First things first, if Rebecca Hall is in something you’ve already got my attention. You’re guaranteed to watch a captivating performance and in her latest feature, Resurrection she goes above and beyond, perhaps contributing her finest performance on screen to date.
On the surface Margaret (Hall) is perfection personified. She has a successful career, where she is in complete control of her environment and a bastion of strong leadership amongst her peers; a symbol of success and an inspiration to those who she works with. On the homefront, her daughter Abbie (Grace Kaufman – The Sky is Everywhere) is turning 18 and heading off to university. And Maragert’s sex life appears wild and passionate. All of this appears to be held together with effortless grace. What we see however, is a facade to a darkly, traumatic past that Margaret has been buried in the recesses of time, forging on and hoping that it won’t ever resurrect itself.
Unfortunately, it all unravels when David (Tim Roth) appears back in her life, forcing her to confront those horrors, whilst still hanging on to some sense of control. The tighter the grip though, the more will slip through her fingers. Her job, her love life, her daughter. What will it cost her to save herself and those she holds dear from absolving her guilt and the scars of time once lost in oppression and grief.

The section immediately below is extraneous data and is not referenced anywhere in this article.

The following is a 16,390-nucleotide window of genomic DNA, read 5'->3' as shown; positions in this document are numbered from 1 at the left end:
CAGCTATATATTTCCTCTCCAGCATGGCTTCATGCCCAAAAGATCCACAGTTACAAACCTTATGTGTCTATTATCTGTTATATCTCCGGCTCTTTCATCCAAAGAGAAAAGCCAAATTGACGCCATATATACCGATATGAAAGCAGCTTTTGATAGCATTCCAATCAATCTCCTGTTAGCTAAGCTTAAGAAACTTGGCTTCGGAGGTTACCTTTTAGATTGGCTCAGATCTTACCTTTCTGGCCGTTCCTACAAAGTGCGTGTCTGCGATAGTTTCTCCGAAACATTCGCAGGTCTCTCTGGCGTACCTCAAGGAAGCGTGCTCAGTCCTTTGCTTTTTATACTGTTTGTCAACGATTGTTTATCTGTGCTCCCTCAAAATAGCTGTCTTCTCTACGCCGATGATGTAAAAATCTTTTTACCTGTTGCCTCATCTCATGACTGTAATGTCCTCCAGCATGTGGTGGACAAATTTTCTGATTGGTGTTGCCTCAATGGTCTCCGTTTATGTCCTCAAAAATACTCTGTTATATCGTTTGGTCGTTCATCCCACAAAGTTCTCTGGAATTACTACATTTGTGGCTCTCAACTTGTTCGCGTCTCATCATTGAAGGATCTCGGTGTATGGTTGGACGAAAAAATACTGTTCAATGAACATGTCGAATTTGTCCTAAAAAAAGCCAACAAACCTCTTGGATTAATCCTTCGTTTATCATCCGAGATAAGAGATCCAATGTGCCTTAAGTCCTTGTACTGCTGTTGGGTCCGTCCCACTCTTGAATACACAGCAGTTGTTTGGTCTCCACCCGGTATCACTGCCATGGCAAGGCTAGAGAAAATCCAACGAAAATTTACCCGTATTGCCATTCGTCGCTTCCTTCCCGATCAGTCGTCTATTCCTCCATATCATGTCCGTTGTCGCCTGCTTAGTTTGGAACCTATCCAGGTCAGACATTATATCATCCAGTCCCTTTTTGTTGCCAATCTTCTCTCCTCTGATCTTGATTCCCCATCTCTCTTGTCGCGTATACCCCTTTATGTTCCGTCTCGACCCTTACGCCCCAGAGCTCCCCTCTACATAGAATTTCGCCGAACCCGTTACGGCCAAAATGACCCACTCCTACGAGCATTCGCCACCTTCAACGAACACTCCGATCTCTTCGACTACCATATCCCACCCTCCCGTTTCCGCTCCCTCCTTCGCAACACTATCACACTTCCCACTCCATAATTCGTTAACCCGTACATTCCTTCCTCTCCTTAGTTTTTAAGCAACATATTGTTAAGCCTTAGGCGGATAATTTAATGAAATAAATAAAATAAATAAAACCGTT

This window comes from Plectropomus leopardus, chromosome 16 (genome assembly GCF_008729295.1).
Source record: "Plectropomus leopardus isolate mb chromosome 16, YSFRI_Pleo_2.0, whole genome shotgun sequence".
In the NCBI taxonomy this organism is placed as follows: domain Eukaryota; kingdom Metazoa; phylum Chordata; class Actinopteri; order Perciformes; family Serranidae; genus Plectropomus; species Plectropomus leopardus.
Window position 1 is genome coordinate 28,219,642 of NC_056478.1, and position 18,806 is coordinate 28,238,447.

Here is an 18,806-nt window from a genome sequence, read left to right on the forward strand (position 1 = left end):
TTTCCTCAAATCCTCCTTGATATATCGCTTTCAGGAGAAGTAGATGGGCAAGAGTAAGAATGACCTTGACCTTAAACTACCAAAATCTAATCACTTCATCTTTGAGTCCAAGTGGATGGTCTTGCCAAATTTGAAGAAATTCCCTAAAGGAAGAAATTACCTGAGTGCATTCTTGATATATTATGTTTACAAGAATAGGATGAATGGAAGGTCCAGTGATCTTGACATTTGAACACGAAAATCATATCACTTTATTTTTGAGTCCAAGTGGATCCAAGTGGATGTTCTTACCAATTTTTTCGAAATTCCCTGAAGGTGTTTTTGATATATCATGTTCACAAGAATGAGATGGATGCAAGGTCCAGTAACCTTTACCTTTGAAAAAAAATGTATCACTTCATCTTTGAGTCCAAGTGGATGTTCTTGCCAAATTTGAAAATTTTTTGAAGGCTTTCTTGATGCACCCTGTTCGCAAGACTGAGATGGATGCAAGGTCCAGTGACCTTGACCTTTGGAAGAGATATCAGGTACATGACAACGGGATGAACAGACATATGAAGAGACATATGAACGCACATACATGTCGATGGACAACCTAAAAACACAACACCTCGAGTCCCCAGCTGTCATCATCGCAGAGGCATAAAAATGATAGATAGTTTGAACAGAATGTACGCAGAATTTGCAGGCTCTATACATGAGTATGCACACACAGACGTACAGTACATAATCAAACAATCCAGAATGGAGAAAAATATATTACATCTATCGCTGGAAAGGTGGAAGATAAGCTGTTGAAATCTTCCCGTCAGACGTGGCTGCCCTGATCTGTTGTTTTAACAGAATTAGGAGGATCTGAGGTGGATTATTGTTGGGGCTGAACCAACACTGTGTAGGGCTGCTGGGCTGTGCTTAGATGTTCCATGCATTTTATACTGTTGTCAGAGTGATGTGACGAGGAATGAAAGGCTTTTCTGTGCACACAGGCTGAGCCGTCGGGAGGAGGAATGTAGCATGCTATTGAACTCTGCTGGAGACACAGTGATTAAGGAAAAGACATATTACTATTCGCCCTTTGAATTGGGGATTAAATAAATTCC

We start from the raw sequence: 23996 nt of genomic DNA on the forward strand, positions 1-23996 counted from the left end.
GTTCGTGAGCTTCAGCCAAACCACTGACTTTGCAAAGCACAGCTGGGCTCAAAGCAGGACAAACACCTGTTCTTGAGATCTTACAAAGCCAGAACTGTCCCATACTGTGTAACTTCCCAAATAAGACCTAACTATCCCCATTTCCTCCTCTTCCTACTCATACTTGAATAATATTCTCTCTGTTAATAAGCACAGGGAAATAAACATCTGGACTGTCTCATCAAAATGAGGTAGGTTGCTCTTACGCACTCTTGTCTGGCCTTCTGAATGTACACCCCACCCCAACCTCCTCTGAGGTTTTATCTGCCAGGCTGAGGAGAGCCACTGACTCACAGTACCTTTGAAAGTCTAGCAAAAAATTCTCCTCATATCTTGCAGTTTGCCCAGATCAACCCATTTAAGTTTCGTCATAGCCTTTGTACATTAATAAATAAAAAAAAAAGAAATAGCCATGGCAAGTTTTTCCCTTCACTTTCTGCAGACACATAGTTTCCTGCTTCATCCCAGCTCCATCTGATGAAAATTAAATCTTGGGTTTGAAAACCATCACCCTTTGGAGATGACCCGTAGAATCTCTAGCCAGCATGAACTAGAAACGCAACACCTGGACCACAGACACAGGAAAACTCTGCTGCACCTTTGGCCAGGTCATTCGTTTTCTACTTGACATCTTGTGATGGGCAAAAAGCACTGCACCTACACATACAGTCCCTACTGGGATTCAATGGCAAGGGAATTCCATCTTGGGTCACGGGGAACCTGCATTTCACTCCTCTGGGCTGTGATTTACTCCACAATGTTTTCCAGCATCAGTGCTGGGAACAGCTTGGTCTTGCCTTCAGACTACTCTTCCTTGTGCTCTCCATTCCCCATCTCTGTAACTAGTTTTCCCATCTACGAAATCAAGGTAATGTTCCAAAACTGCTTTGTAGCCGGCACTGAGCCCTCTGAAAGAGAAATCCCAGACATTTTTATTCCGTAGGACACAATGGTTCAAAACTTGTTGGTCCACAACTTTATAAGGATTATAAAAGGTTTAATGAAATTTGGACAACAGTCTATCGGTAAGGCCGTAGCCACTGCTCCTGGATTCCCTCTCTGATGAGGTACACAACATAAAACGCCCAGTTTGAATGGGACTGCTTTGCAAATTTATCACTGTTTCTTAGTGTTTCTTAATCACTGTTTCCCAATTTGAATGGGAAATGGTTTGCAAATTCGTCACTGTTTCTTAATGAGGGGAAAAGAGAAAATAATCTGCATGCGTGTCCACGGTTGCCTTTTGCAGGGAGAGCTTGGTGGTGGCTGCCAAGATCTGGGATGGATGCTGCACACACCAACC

Andrew Semans, the writer and director for Resurrection in what is his second outing behind the camera, carves out a harrowing and hardy tale of trauma. It’s a captivating take on the effects and impact caused when something hauntingly tragic occurs and we try to squash it down and run away from our past.
Hall is magnificent in her portrayal, personifying every aspect of a woman trying to keep everything collected but being forced to heal in an agonisingly cathartic way. To watch her is to be schooled on acting prowess, such is the effortless way she encapsulates her character.
Roth also delivers a fine performance of David devoid of compassion and intent in maintaining the disturbing hold he has on Margaret.
Combined, the performances, narrative and direction weave together to scrutinise dominance, power and domestication. The journey is hard, the scars run deep, and the impact may be confronting, but the result is to share in the purge.
- Saul Muerte
Resurrection will be available on digital platforms from November 30th.